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[356] vote for the Presidency, had, when Hon. Jefferson Davis proposed to extend the Missouri compromise line to the Pacific ocean, met him by a counter proposition to repeal it, which was carried by Northern against Southern votes; and in a subsequent discussion with him before the people of Illinois, Mr. Lincoln was the first man who brought the abolition of slavery into the Presidential election by declaring that the country could not “be half free and half slave, but must be all free or all slave” ; and with this idea, and with Douglas' repeal of the Missouri compromise, “fired the Northern mind” with the belief that the Southern people and their allies intended to carry slavery into the North; and Mr. Lincoln afterwards declared war against the South in defiance of his own maxim just quoted — not because the Southern people were attempting or intending to extend slavery over the North, but because they proposed to extempt the North from all risk of such evil, and asked only to be let alone and have their evils confined to themselves. The war progressed, however, and we of the South were all denounced as traitors, because we would not do that very thing for the alleged contemplation of which we had been previously denounced as the enemies of the country and of humanity, to wit: propagate slavery in the Northern States; and ten Governors sat in judgement upon us and doomed us, unheard, to extermination, for since the war of Alyattes against the Milesians (and including it), five hundred years before the birth of Christ, so cruel and savage a war has never been waged by any nation, however barbarous, against another, as that waged upon us. Besides the employment of countless mercenaries to slaughter our people, many of whom were blood relations of the assailants, our slaves were made, or attempted to be made, our masters; private property was taken or destroyed, including our dwellings, wherever a Sherman, a Sheridan, or a Hunter appeared, in violation of the rules of civilized modern war, and all our archives and judicial records which were accessible were destroyed or removed, with a view, of course, to destroy the titles to our property and make it almost impossible to recover it where an invader or other wrong-doer had possession of it — an outrage previously unheard of in any country. Still, I repeat, that this infamous war was waged from no sympathy with or humanity for the negro, and from no love of country.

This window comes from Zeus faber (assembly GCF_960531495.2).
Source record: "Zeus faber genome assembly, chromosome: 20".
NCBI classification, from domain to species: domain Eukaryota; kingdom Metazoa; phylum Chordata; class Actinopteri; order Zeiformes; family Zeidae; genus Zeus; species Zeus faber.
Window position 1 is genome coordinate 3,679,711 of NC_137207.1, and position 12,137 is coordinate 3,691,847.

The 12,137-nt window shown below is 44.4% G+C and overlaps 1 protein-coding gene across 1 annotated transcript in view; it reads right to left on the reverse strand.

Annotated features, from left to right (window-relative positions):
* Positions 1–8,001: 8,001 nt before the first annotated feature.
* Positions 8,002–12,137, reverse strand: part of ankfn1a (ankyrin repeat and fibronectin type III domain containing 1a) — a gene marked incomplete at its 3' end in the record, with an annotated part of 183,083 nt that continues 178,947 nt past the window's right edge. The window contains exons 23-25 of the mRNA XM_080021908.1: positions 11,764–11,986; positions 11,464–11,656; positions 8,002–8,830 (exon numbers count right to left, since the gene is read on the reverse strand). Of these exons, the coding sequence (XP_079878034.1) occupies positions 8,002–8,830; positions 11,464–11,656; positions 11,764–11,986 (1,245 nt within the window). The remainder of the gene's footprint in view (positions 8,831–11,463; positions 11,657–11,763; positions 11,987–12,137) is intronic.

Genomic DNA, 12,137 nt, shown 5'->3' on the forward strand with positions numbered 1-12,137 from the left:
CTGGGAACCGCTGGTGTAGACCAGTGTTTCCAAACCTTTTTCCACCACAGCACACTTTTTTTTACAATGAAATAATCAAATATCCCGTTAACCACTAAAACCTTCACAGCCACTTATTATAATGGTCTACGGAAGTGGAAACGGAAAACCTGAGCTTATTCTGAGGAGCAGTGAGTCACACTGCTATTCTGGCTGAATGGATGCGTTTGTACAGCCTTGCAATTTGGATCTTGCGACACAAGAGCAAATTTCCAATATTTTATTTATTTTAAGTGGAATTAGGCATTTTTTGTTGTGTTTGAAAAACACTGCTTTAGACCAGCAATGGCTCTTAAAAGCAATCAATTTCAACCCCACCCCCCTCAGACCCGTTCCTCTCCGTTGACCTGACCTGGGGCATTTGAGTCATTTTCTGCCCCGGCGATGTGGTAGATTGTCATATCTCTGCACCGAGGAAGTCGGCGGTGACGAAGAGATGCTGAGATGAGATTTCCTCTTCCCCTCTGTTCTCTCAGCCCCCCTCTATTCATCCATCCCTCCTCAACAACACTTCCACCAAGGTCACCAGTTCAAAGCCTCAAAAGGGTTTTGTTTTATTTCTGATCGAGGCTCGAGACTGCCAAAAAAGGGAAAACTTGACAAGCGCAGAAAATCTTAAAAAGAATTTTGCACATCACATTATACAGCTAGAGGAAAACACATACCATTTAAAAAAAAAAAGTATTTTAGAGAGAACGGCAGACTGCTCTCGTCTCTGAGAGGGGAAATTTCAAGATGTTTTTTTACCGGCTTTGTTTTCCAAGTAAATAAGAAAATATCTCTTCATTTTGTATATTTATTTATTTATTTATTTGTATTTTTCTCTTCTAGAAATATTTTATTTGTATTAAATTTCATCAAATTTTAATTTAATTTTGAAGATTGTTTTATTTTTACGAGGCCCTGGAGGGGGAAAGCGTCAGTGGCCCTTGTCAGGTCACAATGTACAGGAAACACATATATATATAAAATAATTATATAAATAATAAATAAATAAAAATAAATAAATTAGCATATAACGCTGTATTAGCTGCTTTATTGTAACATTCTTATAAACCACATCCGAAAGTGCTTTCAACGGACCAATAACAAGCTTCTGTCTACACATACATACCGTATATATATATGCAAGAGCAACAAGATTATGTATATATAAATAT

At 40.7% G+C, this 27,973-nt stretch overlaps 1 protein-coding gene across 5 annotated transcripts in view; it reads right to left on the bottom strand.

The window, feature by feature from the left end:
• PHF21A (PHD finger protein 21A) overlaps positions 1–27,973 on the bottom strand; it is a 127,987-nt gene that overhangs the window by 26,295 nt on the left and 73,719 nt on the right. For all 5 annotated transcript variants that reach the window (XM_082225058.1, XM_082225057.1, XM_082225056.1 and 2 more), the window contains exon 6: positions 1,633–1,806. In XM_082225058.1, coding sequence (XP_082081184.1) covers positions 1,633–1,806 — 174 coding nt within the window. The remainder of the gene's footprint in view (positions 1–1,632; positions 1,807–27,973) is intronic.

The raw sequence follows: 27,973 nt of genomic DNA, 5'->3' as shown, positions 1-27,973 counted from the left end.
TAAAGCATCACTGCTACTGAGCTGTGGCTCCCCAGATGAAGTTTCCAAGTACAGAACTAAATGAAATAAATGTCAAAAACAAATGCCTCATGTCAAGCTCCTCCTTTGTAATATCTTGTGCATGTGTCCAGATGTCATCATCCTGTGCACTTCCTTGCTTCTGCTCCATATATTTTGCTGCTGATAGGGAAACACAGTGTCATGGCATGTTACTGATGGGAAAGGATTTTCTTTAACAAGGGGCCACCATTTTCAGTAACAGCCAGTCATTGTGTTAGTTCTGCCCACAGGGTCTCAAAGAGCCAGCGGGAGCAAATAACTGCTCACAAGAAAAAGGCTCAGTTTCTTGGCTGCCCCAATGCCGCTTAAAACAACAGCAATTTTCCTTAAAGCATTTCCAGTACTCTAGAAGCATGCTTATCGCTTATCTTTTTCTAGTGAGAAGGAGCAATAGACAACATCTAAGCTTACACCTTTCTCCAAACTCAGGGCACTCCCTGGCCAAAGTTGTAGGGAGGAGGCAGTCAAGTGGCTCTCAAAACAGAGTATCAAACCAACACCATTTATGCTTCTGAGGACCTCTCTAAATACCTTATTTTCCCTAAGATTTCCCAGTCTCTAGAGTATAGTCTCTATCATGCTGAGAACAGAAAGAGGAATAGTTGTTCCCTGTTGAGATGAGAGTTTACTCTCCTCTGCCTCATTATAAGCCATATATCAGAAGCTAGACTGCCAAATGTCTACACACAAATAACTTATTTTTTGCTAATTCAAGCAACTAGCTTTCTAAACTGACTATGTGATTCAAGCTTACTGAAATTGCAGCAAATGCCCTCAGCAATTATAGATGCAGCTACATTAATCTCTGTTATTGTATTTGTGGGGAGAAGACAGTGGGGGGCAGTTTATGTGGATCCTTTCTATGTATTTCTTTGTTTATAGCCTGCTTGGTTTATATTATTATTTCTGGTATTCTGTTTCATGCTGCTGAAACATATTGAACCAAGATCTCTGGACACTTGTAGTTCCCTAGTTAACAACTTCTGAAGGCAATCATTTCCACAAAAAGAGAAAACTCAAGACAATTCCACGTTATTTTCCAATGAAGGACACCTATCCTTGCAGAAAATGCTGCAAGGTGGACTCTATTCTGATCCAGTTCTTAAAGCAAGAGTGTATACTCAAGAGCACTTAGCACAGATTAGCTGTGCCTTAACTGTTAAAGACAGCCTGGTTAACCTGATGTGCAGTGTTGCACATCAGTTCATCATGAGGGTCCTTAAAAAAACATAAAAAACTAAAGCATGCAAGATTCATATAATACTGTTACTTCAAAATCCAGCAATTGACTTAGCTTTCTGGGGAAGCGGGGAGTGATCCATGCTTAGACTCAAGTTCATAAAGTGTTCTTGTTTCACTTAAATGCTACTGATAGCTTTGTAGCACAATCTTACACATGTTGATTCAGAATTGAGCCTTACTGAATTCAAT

In proof of this, I will relate a conversation I had at my house, Laburnum, near Richmond, with Count Mercier, the French Minister, in the month of May or early part of June, 1862. He, it will

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